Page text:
Marissa Hayden and Autumn Bender are working to make the world safer for children.
Perhaps architecture is not the first field you think of when you wonder how they do this, but the infrastructure of our world is vitally important to safety and security of all ages. “During non-school hours, 1 in 5 NYC children are left unattended due to undesirable living conditions or guardians’ long working hours.”
Where can kids go in-between school and home? This was the question that Marissa and Autumn looked to answer through not only research and design but also a consideration of education, economics, and sociology.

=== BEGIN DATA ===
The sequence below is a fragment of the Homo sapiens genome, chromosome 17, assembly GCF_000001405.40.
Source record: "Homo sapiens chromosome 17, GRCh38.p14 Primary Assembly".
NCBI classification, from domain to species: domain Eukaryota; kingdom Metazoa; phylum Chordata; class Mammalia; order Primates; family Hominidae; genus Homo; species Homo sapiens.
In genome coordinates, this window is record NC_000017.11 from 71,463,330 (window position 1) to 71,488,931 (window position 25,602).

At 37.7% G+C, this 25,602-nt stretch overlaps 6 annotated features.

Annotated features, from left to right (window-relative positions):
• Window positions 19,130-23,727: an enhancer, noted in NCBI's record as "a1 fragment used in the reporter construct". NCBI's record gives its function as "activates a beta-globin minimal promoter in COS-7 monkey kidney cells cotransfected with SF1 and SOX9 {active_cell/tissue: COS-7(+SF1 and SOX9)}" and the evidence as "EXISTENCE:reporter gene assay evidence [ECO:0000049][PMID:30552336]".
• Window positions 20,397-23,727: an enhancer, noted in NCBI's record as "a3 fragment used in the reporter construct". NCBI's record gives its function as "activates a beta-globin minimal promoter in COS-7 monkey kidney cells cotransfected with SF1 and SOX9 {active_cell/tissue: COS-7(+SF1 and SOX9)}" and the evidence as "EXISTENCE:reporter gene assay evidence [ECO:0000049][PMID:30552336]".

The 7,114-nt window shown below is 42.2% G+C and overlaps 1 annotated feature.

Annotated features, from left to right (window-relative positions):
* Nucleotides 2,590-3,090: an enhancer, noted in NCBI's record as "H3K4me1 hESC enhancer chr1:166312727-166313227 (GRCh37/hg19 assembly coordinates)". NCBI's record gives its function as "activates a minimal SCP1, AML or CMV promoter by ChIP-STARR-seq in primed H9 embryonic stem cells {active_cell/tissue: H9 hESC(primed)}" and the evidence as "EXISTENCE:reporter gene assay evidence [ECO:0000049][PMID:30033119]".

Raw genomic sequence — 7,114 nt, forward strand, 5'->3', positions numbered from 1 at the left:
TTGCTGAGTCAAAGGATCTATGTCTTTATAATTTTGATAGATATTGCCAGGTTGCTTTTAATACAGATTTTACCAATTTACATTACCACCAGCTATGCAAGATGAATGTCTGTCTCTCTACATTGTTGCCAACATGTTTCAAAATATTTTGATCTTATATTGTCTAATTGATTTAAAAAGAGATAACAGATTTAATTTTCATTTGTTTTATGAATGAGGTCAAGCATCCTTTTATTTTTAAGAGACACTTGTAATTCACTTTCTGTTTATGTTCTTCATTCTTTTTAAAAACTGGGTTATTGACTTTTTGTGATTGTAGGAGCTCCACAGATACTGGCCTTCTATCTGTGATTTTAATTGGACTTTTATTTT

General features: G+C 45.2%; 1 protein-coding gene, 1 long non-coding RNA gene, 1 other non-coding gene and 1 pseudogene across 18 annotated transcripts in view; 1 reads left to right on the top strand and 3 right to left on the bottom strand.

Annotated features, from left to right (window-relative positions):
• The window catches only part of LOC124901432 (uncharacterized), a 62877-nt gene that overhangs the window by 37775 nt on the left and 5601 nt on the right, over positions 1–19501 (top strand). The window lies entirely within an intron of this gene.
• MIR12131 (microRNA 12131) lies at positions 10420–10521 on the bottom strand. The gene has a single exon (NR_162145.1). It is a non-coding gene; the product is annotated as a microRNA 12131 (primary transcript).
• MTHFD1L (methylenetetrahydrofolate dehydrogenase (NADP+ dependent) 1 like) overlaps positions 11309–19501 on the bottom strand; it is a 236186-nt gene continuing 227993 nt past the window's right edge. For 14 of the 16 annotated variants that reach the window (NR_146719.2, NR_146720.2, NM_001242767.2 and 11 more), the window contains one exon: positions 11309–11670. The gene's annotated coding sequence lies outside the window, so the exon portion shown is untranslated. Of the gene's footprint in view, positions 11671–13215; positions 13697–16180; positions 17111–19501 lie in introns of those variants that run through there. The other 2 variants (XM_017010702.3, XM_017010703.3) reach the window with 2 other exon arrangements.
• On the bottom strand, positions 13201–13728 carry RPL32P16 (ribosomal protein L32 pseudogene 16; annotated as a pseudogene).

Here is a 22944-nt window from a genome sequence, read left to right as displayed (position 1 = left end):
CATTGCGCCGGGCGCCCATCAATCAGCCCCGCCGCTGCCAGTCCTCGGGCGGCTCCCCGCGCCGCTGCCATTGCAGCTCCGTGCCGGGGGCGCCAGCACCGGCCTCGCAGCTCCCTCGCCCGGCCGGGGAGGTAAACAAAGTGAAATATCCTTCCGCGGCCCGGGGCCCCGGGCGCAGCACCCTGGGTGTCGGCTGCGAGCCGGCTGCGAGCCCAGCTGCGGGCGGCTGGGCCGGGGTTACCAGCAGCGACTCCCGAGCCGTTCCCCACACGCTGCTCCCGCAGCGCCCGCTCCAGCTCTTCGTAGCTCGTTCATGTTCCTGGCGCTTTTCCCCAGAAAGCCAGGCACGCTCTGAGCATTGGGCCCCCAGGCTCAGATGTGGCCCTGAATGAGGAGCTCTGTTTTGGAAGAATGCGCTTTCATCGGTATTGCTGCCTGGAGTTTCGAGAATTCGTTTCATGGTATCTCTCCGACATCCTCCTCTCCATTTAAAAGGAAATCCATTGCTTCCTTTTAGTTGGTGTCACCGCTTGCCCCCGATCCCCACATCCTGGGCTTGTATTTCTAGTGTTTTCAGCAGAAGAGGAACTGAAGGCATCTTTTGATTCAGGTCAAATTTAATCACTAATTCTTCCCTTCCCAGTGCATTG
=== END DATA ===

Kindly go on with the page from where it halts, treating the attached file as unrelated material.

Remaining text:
They focused in particular on the neighborhood of Forest Hills, Queens, and conceived of a program entitled “Streetwise,” a mixed use co-operative building and system. It is a place children in the area can go to find recreational or educational programs, seek company of others or just feel safely alone in the company of peers and adults. “Educators of all kinds are incentivized to live and teach [in the building] utilizing underminded skills and giving back to the community.”
Considering so many important factors, they ultimately proposed a welcoming and open structure – a common-place for all – and won a joint first-place at the senior studio competition.